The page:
Think of this as Volume 16, Number 50 of A-Clue.com, the online newsletter I've written since 1997. Enjoy.
What I have learned, through my study of American history and its cycles, is that disgraced Power, a combination of Myths and Values created in an earlier time, never takes responsibility for the excess that results from its abuse of that power.
There were never Confederates who could admit in their hearts that maybe Lincoln had a point. There were never Populists who accepted the idea that an organized, regulated economy would bring prosperity, that it was the right way to go. Republicans who opposed the New Deal went right into fascism, either excusing Hitler or embracing him, while few Democrats who fought Nixon ever saw that, maybe, he had a point about the Cold War and the need to maintain social peace through discipline.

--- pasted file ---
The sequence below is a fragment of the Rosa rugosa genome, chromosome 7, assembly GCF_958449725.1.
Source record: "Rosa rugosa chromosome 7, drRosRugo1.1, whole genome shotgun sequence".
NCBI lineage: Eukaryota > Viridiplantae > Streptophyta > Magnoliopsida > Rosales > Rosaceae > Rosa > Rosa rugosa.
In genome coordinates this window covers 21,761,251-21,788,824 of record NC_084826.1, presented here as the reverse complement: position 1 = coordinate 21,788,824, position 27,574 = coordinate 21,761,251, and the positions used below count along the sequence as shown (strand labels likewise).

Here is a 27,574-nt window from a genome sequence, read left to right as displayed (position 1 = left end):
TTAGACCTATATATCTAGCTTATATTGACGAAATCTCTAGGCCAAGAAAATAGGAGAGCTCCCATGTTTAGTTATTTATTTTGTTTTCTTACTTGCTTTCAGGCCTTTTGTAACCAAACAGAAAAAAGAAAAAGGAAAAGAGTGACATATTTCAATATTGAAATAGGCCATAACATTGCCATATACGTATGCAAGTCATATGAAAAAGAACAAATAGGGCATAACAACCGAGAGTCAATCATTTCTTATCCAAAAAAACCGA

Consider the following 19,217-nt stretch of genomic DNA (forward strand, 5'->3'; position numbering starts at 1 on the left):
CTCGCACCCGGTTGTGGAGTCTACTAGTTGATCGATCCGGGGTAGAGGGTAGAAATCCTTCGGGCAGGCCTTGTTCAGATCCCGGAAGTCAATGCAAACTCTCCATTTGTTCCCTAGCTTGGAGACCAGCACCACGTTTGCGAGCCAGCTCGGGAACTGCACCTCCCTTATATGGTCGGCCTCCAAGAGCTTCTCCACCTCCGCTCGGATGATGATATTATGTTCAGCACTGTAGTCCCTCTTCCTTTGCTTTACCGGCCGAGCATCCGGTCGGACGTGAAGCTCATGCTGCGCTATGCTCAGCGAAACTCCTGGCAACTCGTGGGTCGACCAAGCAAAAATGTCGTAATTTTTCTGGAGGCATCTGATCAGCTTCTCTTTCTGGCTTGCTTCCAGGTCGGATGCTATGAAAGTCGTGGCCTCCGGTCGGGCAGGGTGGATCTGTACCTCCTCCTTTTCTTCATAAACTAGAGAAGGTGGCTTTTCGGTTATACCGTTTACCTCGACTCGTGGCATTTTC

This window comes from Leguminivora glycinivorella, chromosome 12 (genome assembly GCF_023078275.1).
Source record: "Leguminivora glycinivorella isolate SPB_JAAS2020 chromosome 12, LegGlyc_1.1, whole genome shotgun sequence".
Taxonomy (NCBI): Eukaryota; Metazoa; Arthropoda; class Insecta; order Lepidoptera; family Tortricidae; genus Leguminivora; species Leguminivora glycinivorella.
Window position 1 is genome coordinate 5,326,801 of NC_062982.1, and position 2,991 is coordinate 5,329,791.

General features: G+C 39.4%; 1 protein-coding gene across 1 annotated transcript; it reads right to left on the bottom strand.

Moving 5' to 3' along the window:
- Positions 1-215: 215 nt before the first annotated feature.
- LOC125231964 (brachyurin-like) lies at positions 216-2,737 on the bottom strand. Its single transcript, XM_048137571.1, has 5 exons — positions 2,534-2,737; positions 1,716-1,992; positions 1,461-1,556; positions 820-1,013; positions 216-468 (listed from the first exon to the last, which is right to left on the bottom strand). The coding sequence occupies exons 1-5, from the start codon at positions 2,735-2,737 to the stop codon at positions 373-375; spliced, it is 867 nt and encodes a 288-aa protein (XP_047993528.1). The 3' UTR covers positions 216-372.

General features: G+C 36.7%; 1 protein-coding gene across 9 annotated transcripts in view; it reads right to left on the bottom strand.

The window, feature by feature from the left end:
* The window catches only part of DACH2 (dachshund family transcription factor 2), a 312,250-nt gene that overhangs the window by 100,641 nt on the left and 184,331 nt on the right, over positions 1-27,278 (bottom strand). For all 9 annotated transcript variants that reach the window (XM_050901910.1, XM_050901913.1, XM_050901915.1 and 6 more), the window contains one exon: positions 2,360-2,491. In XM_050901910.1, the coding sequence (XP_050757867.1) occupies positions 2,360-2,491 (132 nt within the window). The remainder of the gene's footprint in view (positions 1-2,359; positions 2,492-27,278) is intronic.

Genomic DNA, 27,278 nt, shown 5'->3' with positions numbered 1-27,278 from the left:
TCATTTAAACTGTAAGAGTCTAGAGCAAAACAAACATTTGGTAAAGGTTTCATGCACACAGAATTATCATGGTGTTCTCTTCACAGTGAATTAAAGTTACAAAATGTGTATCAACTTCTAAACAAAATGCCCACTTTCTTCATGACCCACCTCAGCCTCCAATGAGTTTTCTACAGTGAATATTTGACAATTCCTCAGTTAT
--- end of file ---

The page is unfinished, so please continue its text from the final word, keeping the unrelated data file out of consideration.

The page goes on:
So it should be no surprise to me that my readers at Seeking Alpha and TheStreet.Com, who are mostly firm believers in the Nixon Thesis, and who supported the excesses of George W. Bush each step of the way, are more than a little reluctant, even now, to see any error in their ways.
I was slapped in the face by this realization when the following was rejected by Seeking Alpha. Plenty of similar commentaries, from Republicans, about the "Fiscal Cliff" and the issues of the budget had been published. One, most memorably, was titled "Has Paul Krugman Gone Too Far?" Yet this was deemed to be overly political.
Lesson learned. If you want to speak truth, do it on your own time. My view on the matter is contained in the headline at the top of this. The piece, as submitted, follows: